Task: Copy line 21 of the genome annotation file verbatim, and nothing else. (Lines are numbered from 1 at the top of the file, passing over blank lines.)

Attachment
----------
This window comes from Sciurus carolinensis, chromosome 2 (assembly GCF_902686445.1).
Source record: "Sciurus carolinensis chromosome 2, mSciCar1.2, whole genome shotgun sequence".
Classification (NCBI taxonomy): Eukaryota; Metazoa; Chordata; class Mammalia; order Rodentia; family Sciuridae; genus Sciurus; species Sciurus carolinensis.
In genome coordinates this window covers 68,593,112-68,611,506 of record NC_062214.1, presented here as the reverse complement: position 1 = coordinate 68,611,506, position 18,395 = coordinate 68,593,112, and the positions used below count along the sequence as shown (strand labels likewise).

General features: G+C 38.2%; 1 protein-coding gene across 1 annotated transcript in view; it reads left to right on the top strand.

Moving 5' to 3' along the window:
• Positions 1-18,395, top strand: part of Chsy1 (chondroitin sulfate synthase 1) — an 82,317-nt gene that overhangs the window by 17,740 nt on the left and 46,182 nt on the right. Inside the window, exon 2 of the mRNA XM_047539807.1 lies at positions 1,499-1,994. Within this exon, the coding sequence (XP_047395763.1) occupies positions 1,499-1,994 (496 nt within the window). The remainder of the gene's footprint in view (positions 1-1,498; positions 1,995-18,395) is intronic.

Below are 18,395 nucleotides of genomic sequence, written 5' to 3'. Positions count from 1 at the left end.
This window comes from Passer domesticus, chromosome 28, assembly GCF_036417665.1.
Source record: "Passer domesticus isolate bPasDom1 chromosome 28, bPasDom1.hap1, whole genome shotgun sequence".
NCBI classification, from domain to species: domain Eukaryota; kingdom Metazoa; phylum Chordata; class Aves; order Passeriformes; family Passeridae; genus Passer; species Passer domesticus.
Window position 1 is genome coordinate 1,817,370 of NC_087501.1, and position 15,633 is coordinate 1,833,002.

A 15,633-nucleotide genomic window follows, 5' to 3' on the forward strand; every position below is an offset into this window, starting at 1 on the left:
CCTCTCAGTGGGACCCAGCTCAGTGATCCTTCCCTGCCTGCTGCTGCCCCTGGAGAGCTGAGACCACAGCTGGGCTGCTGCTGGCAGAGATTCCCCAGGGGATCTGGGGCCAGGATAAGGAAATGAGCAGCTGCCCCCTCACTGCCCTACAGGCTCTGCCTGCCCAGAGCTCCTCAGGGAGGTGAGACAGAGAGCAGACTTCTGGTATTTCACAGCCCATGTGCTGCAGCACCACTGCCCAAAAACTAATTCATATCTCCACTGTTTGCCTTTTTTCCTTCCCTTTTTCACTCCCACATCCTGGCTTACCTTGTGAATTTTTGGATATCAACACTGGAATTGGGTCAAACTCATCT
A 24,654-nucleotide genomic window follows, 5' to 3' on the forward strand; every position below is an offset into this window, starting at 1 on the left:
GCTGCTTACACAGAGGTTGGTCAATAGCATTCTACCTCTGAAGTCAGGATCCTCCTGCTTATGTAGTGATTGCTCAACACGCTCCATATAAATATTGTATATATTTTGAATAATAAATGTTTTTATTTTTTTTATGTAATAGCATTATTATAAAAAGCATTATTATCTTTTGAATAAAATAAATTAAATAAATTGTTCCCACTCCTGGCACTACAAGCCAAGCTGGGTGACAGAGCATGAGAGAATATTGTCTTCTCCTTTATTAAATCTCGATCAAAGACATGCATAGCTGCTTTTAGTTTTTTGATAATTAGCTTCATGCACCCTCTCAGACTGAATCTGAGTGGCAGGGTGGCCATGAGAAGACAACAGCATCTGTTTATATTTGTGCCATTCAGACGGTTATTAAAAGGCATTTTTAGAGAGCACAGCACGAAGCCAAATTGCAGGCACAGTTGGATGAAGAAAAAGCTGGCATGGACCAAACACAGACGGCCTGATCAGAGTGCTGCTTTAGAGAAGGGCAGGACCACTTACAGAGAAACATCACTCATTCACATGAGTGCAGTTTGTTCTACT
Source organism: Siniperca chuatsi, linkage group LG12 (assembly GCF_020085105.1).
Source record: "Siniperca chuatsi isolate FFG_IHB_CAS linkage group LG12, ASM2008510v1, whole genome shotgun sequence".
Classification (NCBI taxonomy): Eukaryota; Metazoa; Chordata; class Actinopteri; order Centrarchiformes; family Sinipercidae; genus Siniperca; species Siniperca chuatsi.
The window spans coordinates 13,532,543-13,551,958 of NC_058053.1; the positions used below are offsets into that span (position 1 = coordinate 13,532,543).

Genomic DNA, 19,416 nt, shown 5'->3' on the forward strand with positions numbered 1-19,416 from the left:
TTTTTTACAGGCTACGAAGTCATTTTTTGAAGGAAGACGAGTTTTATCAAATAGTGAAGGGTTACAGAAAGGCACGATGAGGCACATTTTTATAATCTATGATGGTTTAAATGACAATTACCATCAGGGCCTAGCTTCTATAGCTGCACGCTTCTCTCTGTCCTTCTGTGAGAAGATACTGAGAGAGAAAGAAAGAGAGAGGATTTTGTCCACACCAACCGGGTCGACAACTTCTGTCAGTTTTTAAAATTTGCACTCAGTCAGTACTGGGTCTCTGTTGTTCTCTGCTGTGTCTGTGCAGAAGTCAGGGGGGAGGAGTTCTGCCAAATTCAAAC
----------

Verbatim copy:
Genomic DNA, 19,416 nt, shown 5'->3' on the forward strand with positions numbered 1-19,416 from the left: